File Photo: Mahatma Gandhi (Agence France-Presse)
The Supreme Court today reserved its judgment on a petition filed by the editor of an in-magazine of the (All India Banks Association) which had published a satirical poem on Mahatma Gandhi but observed that it is a "collective responsibility to respect the Father of Nation".
"Is it not a collective responsibility of the nation to respect Mahatma Gandhi?" the court asked Gopal Subramaniam, the lawyer for the editor. "You cannot respect an ideal but vulgarise the man who gave the ideal in the garb and guise of artistic freedom," it said.
The poem titled 'Gandhi Mala Bhetla Hota' (I met Gandhi) written in 1984 by Marathi poet Vasant Dattatrey Gujjar, is a surrealistic satire in which the poet meets Mahatma Gandhi in several different social milieus in modern-day India and describes how the 'Gandhis' of today have strayed too far from his ideals and path.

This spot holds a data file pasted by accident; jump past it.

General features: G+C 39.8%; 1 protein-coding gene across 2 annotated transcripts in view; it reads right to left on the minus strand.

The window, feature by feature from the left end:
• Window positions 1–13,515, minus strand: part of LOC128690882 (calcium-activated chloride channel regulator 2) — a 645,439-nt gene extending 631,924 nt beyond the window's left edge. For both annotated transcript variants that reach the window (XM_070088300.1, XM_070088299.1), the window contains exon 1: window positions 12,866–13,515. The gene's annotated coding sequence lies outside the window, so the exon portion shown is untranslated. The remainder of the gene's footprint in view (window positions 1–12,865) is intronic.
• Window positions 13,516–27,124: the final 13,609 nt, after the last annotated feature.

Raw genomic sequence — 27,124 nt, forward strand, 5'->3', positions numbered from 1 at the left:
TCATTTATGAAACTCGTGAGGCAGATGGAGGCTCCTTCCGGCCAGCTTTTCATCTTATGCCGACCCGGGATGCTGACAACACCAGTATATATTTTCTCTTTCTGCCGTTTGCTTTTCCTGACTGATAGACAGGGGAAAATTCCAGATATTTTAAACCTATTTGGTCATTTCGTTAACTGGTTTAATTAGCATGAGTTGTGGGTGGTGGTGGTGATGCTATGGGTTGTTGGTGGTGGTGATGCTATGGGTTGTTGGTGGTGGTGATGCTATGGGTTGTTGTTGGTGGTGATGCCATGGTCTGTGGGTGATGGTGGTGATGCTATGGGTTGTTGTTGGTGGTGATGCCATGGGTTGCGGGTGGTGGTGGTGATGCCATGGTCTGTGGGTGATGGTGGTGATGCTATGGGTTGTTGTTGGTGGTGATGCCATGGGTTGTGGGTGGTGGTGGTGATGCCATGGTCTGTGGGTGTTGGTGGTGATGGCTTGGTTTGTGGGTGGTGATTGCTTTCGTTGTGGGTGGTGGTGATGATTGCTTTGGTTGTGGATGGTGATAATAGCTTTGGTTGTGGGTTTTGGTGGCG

The Maharashtra government had accused Devidas Ramachandra Tuljapurkar, the editor, of obscenity and creating enmity between different sections after the poem was published by the magazine in 1994.
The trial court and the Bombay High Court discharged the editor of all charges except obscenity, after which he appealed in the Supreme Court. He argued that it is a literary work and freedom of expression can't be curtailed.
Senior lawyer Fali Nariman, appointed amicus curiae to assist the court, argued that the sentiments of people will have to be respected and said there is no artistic license to use Mahatma Gandhi and put vulgar words into his mouth.